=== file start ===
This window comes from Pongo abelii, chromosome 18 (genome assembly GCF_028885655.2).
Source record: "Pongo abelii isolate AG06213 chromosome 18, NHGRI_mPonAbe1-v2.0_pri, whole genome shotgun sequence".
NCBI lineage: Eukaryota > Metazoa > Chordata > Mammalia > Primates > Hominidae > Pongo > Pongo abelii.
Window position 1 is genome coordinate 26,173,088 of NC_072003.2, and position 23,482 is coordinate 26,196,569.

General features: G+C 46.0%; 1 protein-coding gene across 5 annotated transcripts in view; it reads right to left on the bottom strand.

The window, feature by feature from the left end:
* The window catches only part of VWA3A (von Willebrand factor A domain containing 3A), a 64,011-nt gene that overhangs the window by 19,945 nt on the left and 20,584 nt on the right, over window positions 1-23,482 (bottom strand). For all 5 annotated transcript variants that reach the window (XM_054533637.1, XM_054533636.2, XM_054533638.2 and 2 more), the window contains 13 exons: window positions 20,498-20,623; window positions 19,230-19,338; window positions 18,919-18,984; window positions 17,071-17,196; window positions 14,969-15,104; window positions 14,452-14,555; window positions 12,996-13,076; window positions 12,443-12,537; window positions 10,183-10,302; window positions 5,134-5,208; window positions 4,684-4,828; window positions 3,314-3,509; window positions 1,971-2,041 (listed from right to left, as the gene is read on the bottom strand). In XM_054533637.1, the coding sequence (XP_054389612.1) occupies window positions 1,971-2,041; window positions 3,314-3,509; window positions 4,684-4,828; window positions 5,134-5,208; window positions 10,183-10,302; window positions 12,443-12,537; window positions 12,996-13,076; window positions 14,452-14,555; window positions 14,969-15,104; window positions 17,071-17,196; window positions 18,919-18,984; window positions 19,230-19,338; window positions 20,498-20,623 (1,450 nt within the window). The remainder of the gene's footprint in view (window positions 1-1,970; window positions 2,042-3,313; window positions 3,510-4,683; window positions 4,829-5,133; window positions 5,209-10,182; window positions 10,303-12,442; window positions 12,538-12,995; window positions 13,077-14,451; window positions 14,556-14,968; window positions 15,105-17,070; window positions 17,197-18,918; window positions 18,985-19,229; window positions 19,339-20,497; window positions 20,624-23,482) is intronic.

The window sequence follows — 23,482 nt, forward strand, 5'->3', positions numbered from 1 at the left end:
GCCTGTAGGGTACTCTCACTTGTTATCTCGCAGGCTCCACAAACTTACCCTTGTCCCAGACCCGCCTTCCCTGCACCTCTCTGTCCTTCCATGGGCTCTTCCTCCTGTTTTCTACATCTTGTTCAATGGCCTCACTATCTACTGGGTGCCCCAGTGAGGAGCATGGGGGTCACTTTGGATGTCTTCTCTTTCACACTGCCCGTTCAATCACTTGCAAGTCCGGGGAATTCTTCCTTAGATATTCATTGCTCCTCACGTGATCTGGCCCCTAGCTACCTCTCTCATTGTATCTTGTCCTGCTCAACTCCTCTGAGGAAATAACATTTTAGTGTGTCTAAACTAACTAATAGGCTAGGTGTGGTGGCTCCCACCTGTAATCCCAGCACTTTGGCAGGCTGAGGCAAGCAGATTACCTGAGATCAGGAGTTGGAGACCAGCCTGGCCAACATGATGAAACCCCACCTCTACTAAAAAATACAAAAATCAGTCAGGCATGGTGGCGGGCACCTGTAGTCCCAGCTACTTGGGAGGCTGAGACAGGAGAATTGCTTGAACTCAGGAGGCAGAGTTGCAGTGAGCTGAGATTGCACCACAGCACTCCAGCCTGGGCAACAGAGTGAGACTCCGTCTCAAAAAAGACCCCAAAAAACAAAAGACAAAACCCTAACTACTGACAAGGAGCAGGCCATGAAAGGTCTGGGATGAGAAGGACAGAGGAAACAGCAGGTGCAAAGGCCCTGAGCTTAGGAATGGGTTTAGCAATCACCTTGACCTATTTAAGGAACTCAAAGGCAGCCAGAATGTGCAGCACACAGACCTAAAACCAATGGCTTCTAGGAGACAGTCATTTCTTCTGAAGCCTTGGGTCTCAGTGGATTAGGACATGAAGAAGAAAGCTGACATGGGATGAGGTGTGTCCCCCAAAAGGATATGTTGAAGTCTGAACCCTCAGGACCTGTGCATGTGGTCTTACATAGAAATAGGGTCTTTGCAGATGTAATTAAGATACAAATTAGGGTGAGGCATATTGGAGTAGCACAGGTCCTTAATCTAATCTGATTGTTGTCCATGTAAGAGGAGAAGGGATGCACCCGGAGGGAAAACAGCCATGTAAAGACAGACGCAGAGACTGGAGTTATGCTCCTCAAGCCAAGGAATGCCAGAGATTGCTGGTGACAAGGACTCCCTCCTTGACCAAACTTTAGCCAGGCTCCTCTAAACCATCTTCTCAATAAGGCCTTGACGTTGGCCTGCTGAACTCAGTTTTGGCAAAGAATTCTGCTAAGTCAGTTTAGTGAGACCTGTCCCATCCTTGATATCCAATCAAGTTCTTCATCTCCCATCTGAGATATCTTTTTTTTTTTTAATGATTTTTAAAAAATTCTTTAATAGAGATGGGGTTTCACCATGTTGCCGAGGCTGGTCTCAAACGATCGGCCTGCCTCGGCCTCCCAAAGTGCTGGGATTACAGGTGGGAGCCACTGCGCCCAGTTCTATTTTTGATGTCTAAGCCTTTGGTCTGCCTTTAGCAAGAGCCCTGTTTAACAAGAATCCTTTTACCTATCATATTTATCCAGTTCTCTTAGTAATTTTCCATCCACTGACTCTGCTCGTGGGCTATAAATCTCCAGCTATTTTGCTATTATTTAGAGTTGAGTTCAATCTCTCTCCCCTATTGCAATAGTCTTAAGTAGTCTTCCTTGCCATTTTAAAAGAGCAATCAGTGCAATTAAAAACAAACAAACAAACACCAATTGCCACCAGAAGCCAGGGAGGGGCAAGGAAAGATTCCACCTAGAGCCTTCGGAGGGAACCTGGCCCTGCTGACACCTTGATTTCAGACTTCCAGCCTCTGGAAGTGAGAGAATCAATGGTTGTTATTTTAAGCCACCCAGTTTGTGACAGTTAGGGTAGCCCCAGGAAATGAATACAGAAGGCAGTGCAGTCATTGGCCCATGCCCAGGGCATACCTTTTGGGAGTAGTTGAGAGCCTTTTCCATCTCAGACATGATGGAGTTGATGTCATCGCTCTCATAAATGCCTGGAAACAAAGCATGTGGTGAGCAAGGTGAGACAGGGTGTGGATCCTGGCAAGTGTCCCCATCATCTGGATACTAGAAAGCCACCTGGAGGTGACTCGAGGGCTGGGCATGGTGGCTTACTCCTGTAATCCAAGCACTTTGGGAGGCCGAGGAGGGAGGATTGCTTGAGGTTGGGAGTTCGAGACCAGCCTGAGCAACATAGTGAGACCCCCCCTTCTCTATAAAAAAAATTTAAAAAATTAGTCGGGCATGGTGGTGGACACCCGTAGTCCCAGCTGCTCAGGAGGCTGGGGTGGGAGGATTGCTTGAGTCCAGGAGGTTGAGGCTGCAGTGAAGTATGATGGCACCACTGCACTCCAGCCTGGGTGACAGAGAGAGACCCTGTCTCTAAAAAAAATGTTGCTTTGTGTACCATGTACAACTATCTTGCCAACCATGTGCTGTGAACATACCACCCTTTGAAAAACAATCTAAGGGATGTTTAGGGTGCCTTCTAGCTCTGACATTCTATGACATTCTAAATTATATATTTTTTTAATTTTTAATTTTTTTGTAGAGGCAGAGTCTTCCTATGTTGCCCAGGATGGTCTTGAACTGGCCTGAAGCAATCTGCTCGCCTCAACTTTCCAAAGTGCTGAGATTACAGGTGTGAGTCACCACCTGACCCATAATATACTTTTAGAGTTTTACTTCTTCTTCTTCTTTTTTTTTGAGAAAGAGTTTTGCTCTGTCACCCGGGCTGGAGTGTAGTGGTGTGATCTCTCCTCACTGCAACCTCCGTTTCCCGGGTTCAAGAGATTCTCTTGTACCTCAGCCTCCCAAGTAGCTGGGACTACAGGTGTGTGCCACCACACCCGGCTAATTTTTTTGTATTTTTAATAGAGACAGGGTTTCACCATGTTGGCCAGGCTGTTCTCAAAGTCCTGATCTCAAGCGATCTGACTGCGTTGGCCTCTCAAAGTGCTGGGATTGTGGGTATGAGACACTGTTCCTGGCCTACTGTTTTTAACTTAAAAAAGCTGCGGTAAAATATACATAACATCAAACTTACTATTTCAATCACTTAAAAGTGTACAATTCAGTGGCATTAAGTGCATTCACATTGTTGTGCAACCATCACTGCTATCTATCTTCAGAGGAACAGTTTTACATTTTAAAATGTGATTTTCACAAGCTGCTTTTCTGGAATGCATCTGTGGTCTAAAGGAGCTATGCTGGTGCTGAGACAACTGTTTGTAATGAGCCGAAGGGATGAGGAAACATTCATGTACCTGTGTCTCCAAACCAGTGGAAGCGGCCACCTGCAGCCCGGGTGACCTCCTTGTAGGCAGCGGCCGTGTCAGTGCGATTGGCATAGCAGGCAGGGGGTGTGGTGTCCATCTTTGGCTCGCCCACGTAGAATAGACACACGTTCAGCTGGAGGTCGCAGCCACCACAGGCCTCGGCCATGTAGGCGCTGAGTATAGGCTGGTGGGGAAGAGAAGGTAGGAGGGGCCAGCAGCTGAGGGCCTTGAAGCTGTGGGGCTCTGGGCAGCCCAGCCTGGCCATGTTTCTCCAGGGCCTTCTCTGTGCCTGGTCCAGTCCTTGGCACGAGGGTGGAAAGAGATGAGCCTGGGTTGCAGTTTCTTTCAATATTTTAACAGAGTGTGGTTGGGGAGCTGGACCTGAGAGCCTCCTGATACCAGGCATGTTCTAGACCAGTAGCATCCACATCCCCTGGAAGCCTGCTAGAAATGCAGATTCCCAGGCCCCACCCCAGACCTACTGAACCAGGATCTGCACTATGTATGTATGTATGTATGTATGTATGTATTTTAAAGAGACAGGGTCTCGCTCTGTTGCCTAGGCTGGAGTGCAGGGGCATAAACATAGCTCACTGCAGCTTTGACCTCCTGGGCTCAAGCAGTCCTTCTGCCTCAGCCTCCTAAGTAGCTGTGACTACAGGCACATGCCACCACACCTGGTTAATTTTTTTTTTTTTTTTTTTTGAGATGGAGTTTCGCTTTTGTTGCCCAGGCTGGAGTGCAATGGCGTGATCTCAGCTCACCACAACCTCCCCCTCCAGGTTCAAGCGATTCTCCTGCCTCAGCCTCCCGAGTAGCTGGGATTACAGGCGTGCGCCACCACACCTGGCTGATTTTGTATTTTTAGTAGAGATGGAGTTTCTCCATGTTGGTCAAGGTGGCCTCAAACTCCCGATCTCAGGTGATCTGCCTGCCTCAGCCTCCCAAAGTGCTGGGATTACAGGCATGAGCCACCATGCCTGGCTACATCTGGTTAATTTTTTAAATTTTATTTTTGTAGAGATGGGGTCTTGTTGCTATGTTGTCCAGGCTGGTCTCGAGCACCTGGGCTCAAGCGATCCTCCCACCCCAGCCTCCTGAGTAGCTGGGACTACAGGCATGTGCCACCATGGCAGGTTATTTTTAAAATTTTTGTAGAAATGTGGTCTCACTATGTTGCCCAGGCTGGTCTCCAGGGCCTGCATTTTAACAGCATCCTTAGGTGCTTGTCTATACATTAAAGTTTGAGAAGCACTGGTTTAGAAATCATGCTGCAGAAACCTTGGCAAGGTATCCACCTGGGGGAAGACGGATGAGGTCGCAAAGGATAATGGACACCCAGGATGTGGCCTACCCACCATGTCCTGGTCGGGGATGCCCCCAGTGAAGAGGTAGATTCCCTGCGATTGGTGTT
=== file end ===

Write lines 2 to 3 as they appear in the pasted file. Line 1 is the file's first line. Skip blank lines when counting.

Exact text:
Source record: "Pongo abelii isolate AG06213 chromosome 18, NHGRI_mPonAbe1-v2.0_pri, whole genome shotgun sequence".
NCBI lineage: Eukaryota > Metazoa > Chordata > Mammalia > Primates > Hominidae > Pongo > Pongo abelii.